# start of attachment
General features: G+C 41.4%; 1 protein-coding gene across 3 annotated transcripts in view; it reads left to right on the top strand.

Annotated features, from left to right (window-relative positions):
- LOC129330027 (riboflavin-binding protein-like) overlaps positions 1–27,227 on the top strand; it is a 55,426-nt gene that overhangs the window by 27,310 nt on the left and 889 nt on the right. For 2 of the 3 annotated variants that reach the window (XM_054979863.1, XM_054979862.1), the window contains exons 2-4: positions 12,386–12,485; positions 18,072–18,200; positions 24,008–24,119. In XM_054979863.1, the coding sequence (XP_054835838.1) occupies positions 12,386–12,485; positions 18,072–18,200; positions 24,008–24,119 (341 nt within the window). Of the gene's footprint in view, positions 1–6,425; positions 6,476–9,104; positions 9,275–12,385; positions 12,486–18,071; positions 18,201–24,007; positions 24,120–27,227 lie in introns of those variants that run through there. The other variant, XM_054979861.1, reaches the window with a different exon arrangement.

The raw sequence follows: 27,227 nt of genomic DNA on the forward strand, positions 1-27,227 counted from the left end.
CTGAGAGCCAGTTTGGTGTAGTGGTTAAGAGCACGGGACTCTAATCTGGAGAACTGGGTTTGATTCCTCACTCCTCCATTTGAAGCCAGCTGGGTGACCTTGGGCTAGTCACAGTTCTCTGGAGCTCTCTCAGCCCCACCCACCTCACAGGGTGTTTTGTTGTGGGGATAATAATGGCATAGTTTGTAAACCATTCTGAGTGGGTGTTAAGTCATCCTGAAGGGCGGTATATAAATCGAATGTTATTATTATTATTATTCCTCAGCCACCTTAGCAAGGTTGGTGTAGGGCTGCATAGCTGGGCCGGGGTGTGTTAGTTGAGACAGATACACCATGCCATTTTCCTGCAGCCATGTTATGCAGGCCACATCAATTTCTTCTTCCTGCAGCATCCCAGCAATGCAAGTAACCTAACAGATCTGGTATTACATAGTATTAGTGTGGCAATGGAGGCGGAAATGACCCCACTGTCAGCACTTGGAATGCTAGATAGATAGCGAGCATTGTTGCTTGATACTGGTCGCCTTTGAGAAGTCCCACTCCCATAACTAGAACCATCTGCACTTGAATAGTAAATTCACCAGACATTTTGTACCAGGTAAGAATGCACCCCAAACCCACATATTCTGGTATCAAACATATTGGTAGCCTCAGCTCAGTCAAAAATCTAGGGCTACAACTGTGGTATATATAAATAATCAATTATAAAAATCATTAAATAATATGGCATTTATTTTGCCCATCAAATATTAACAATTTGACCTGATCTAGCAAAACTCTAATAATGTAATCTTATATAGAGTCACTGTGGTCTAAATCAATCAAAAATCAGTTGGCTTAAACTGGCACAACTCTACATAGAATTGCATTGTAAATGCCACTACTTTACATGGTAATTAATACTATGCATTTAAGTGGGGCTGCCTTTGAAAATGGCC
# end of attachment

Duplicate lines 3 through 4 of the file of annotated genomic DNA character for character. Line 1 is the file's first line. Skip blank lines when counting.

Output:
- LOC129330027 (riboflavin-binding protein-like) overlaps positions 1–27,227 on the top strand; it is a 55,426-nt gene that overhangs the window by 27,310 nt on the left and 889 nt on the right. For 2 of the 3 annotated variants that reach the window (XM_054979863.1, XM_054979862.1), the window contains exons 2-4: positions 12,386–12,485; positions 18,072–18,200; positions 24,008–24,119. In XM_054979863.1, the coding sequence (XP_054835838.1) occupies positions 12,386–12,485; positions 18,072–18,200; positions 24,008–24,119 (341 nt within the window). Of the gene's footprint in view, positions 1–6,425; positions 6,476–9,104; positions 9,275–12,385; positions 12,486–18,071; positions 18,201–24,007; positions 24,120–27,227 lie in introns of those variants that run through there. The other variant, XM_054979861.1, reaches the window with a different exon arrangement.

The raw sequence follows: 27,227 nt of genomic DNA on the forward strand, positions 1-27,227 counted from the left end.